Conference name, dates, place

Third International Conference on Development Studies in Ethiopia, June 18-19, 2005, Addis Ababa, Ethiopia

Document Type


Presentation Date



Economic globalization can be evaluated with reference to at least three dimensions: trade, private capital flows, and migration. For each of these dimensions, pathways can be identified through which economic globalization can alleviate or contribute to poverty. This paper makes a preliminary examination of the pathways between globalization and poverty for the case of Ethiopia. As one of the world’s poorest countries, Ethiopia’s integration with the world economy takes on specific features. It is highly dependent on the exports of a few goods, has imported a large amount of arms, is largely excluded from global FDI flows, benefits from relatively large inflows of remittances, and is largely excluded from the evolving global regime of intellectual property. Despite a number of negative trends with regard to globalization and poverty, there is room for “small win” policies that would enhance the role of globalization in supporting poverty alleviation.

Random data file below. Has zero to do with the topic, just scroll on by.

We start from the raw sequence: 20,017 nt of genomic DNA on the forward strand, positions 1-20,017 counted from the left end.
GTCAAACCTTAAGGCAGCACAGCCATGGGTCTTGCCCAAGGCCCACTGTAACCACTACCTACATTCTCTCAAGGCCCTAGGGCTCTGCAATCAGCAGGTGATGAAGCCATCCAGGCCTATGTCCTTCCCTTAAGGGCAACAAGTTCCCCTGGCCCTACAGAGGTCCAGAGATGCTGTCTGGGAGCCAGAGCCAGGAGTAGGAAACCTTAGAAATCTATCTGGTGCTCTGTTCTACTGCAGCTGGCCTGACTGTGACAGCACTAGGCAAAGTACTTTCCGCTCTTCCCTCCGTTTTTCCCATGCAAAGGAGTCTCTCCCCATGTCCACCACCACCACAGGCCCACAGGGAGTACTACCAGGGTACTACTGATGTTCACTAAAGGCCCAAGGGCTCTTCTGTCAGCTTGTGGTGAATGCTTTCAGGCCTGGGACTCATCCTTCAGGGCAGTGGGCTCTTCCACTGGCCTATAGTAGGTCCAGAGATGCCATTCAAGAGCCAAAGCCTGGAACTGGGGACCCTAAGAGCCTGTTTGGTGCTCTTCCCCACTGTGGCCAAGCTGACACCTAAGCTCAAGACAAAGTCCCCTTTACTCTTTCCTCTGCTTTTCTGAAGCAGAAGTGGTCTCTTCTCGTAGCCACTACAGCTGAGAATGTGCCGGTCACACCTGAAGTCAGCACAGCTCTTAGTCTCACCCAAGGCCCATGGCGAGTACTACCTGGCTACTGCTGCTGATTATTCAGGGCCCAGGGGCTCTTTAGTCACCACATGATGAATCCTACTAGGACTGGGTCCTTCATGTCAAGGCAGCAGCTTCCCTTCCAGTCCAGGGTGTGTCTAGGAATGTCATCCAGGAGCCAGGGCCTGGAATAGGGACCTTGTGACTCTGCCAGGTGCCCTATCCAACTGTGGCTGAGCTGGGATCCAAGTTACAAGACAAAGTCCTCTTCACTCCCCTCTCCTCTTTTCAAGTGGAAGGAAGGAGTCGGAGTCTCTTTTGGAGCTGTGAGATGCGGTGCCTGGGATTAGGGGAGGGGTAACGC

This paper draws on joint work with Ian Goldin and Andrew Beath. I have also benefited from conversations with Sisay Asefa, Gelaye Debebe, and Dave Kaplan and from comments by two anonymous referees.